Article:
By Suds Sister
I have a confession to make: I have grown to love what most people find repugnant.
It’s not as though I have a girly palate. I’m a hoppy girl at heart, swilling Imperial IPAs with enough IBUs to take the enamel off your teeth, slap you across the face and say, “I’m Rick James, bitch.” Ballsy, bitter beers were my first foray into extreme beer tasting. And I was happy here in Beervana, with its hop-infusing Randallizers, and each brewery trying to out-hop the others. I am not sure when I made the leap into lambics, but now I am sold on the sour.
The sour beers styles that have captivated me are lambics and gueuzes, farmhouse ales, saisons and Flanders beers. For those of you unfamiliar with the styles, here’s a little primer. A lambic is fermented using wild yeast and stale hops. The hops act as kind of a preservative as the beer ages in cobweb covered casks for years at a time. A gueuze is nothing more than a mix of old and young lambics. Farmhouse ales are exactly like they sound: rustic, artisinal ales originally intended for farm laborers. Saisons are country beers also, but are brewed seasonally, intended for summer consumption. Flanders beers (Flanders Red or Flanders Brown) come from that region of Belgium. It can be a lot more complex than this, but brewery tours bore me, so let’s drink!
Sour beers are the kind of beers where after the first taste, you say, “eeuuw.” Most people taste them and think that something has gone terribly wrong with the beer. They are like stinky cheeses, once you get past the initial funk factor, there are a lot of interesting things going on. While sour beers have been around forever, I have only recently, in the last few months, become accustomed to their taste.
Years ago, I had tasted Cantillion, as well as Petrus and the sour beer by which all others are measured, Rodenbach. They did nothing for me other than make me pucker. But then, at the beginning of summer during a heat-wave, I opened up a bottle of Rogue’s Festive ale. It’s a saison that was originally bottled as a Christmas seasonal. It has this odd tartness, and a really wild, almost funky nose. Refreshing. It’s a frisky and crisp beer. This is the beginning of my summer of sour.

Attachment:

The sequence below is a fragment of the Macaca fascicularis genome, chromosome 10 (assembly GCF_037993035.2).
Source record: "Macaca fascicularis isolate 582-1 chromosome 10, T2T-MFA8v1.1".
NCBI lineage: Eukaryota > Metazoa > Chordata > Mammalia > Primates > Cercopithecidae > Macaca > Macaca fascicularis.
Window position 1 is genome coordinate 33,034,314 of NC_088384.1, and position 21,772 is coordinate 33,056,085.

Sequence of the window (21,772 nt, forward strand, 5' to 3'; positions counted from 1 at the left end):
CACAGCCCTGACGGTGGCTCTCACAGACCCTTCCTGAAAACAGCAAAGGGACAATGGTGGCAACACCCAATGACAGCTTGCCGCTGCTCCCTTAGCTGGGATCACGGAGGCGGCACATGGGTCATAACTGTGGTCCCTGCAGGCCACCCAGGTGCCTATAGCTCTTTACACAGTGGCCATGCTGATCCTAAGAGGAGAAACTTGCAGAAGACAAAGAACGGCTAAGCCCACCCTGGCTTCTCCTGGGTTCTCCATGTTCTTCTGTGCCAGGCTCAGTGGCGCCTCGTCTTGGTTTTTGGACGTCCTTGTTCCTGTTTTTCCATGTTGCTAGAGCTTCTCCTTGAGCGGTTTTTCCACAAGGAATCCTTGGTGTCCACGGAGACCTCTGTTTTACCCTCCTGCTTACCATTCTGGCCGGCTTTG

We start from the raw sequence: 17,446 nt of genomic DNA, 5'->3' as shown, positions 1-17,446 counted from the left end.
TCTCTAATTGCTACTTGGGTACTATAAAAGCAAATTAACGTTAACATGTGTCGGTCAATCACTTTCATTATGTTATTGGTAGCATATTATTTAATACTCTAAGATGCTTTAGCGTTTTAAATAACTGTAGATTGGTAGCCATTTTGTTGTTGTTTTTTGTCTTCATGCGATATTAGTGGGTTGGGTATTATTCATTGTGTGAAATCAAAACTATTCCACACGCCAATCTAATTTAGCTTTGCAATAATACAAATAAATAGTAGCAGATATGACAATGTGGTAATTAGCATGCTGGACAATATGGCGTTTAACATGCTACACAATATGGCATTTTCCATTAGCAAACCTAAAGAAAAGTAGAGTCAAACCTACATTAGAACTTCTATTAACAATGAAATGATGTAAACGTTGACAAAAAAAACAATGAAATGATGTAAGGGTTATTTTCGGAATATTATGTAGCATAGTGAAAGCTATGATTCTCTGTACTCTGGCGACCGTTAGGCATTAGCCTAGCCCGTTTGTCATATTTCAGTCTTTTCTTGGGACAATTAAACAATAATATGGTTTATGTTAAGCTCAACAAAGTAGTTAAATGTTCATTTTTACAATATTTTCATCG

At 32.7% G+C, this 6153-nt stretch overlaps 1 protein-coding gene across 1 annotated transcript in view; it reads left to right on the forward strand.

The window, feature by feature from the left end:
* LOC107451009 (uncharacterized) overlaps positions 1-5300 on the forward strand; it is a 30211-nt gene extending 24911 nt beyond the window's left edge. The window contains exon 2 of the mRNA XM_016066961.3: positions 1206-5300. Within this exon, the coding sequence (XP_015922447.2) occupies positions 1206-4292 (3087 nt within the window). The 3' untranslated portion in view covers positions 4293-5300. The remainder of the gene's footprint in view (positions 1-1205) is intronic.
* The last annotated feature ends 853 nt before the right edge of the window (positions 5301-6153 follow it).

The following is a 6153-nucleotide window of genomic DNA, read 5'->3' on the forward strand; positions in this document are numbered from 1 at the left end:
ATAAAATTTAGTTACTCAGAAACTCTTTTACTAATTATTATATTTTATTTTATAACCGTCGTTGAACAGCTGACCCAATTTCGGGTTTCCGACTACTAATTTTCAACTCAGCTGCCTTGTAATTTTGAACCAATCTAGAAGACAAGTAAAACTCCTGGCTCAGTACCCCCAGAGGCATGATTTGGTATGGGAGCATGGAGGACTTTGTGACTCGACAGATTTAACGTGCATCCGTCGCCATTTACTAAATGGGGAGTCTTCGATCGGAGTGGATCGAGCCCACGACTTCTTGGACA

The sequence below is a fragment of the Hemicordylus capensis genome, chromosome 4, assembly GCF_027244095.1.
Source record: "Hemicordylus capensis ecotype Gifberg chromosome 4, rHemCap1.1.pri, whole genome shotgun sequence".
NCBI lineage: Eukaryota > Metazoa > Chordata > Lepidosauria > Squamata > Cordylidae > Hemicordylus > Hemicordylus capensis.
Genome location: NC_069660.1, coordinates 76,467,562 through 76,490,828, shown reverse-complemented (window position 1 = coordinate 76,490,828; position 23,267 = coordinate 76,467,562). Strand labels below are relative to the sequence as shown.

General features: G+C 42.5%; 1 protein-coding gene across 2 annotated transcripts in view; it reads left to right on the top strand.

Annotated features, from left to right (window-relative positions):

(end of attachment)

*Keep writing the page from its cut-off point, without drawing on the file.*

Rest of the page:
The next one to wow me was a Belgian saison from the brewery Fantome. Their labels usually have ghosts on them. I have tried a few other Fantome beers, but this saison is by far their best. It makes me throw my hands up in the air and sing, “we want the funk, gotta have that funk.” The flavor is loaded with fruit, but it has this barnyard essence, this utter earthiness. It is a lazy summer day in a glass, a veritable roll in the hay.
The summer beer festivals brought out even more samples for me to expand my palate. With a fistful of tickets at the International Beer Festival, I began to explore. I tried almost all of the sour imports, and some local varieties. New Belgium Brewing poured two Flanders red beers: LaFolie and Eric’s. Eric’s is described thusly:
“a peach-lambicesque sour beer that underwent 4 separate fermentations involving a strong golden ale, their original Bier de Mars, 2-year wood aged Bier de Mars, and peaches.” Eric’s was really good, a lusty fruit bomb with an oaky aftertaste.
Also at that festival, Walking Man Brewing poured Blootvoetse Bruin, a Flanders red that does not use any Belgian yeasts or fruit, rather, the sour comes from ‘the Kombucha tea fungus.’ Described as a ‘hybrid freak-show sour,’ it definitely has some vinegar undertones but its tart crispness makes me want more.
Last weekend’s Oregon Brewer’s Fest was also the first showing of Rock Bottom’s Ned Flanders, a Belgian-inspired ale aged in five different bourbon and wine casks. Hi-didly-ho, neighbor-eenie! Some beers snobs out there may turn their noses up at Rock Bottom, but the seasonals are usually great. This one was one of the best in the festival for me. Complex and interesting.
The thing all of these beers have in common? There is usually a fruit component, and most people hate them at first. But if you think of yourself as having and adventurous palate, then I think you can come to appreciate the sour side of beer.
Want to try? I’d suggest starting with the Fantome Saison, which is available at Whole Foods for a limited time. Others to taste include Cantillion, Duchesse De Bourgogne, Rodenbach, Panil Barriquee (Italian) and Vichtenaar. Look for these beers at restaurants like Higgins and Blue Monk, or at bottle shops like Belmont Station and John’s Market, or grocers like New Seasons and the W. Burnside Fred Meyer.
These beers are high in acid, tart and crisp and go well with food. Try tasting them with cheeses, grilled meats and seafood.
Suds Sister is a budding beer scholar and beer tourist.